DG Only

PC ¦ PlayStation 3 ¦ Xbox 360 ¦ Wii ¦ DS ¦ PSP ¦ Others ¦ DGC Grade Table

Out of the Park Baseball 13 PC

Published by Out of the Park Developments
Developed by Out of the Park Developments

I’ve been a fan of sports management simulations ever since I played the original Football Manager game on the Commodore Vic 20 way back in the 1980’s and over the years I’ve played more than I care to remember. Most of these have been football (soccer) management games but I’ve also played basketball, American football, cricket, ice hockey and rugby management games and for the most part the standard of them has been poor. Only a few series have cut the mustard and by far the best have been the games developed by Sports Interactive. In fact for many years I’ve doubted that any other developer could manage to create a sports simulation of the same calibre but I can honestly say that Out of the Park Baseball 13 is as good as any other sports management simulation that I’ve played.

Before I go any further I must make it clear that I’m by no means a baseball connoisseur and my knowledge of the sport is limited but whilst Out of the Park Baseball 13 is a game aimed at the baseball enthusiast, it’s by no means overwhelming to those that aren’t aware of all the sport’s intricacies. What I will say however is that you will initially feel a little giddy with all of the options that you’re faced with when you first load up the game. You may simply want to jump into a Quick start game which allows you to quickly enter a preconfigured game world with the only real choice being whether to start unemployed or to choose a team to manage. There are several more advanced options available to you however. You can start a Major League game and manage what team and at whatever level you desire. Want to create a custom game and manage in Japan? Maybe you fancy creating a fictional winter league in Wales? Well whatever takes your fancy is possible allowing you to tailor a game world to suit your needs. One of the options I find really fascinating is the Historical Game mode which allows you to replay any season from 1871-2011 complete with era specific challenges, finances and strategies. Of course you can also play in online leagues, if you can pull yourself away from the addictive single-player game that is.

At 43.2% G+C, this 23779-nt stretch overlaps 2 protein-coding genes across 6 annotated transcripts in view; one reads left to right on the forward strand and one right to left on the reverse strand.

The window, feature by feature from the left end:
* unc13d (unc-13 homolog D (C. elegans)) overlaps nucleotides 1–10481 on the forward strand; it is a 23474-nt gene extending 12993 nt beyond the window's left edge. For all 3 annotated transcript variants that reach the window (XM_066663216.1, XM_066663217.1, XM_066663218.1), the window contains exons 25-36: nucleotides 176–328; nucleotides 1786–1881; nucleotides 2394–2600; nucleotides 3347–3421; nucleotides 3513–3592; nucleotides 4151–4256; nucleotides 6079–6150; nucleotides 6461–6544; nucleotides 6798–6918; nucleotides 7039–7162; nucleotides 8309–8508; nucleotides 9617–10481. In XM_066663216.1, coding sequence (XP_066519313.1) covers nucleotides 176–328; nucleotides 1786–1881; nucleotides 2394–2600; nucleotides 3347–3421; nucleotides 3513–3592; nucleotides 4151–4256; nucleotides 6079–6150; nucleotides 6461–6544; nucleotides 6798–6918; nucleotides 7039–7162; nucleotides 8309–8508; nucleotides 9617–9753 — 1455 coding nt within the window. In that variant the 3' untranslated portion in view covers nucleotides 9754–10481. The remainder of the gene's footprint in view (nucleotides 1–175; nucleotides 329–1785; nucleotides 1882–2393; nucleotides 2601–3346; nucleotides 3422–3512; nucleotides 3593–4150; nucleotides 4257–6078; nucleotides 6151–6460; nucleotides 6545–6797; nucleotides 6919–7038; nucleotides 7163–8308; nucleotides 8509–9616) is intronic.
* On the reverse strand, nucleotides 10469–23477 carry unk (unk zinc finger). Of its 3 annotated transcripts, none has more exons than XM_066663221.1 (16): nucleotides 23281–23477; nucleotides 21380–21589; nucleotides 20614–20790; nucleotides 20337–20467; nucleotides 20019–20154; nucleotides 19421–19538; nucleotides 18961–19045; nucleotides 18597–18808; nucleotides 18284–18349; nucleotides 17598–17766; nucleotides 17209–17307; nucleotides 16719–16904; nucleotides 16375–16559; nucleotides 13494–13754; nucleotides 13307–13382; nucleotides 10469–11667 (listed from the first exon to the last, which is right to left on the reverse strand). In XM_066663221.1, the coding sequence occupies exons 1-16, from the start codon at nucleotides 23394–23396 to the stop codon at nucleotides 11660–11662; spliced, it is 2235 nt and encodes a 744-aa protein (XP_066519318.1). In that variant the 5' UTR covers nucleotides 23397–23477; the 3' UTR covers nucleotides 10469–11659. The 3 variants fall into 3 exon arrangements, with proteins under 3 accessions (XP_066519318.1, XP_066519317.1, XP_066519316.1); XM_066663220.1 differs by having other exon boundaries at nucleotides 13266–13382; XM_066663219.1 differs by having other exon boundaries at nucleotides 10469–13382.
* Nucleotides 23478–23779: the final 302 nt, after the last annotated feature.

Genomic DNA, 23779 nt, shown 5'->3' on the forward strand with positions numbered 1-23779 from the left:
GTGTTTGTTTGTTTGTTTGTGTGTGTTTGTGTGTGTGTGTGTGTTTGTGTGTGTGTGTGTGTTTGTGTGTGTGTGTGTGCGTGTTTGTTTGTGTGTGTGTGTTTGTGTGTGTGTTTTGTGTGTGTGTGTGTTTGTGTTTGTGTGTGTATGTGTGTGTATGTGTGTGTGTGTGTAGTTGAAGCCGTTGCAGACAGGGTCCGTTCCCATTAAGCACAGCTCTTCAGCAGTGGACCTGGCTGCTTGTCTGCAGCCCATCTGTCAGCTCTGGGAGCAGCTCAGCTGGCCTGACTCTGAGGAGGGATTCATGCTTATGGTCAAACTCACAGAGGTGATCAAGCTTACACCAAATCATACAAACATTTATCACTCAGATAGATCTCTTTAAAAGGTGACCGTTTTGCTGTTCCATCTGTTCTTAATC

There is also another option that I feel deserves special attention as it addresses a problem that I’ve long had with sports management games that are iterated upon on a regular basis. Take the Football Manager series as an example. You invest an ungodly amount of hours into your game, play through a silly amount of seasons and develop an in-depth knowledge of your game world only to abandon it as soon as the latest version of the game is ready for purchase. Over the years I’ve seen many players ask if you can import a saved game into the new game to continue their game and yet take advantage of the new features that the latest version brings. With the Football Manager series this has never been possible so in effect you have a choice of sticking with the older version or going for the new version and abandoning your longstanding saved game. Imagine my surprise then to find on the Out of the Park Baseball 13 main menu that you can import your save from Out of the Park Baseball 12 and continue with it. It may not seem like a major feature but it is something that anyone who is serious about playing a sports management simulation will regard as a godsend.

The games you’ll play in OOTP Baseball 13 can either be simulated (even in real time if you wish) or played from a broadcast or webcast viewpoint. There is no 3D visual representation of the game. You can make choices when you’re batting and when you’re pitching if you want to but you can also simply play through the game skipping through half or full innings until the game has finished. Both the broadcast and webcast screens are awash with statistics that you might initially find overwhelming but you can configure what’s displayed. As you’d expect there are a multitude of strategic options you can set for each player and the team as a whole. Various tasks can simply be handed off to the AI if you prefer and if you’re a newcomer to the game it’s something you may want to do whilst you’re finding your feet.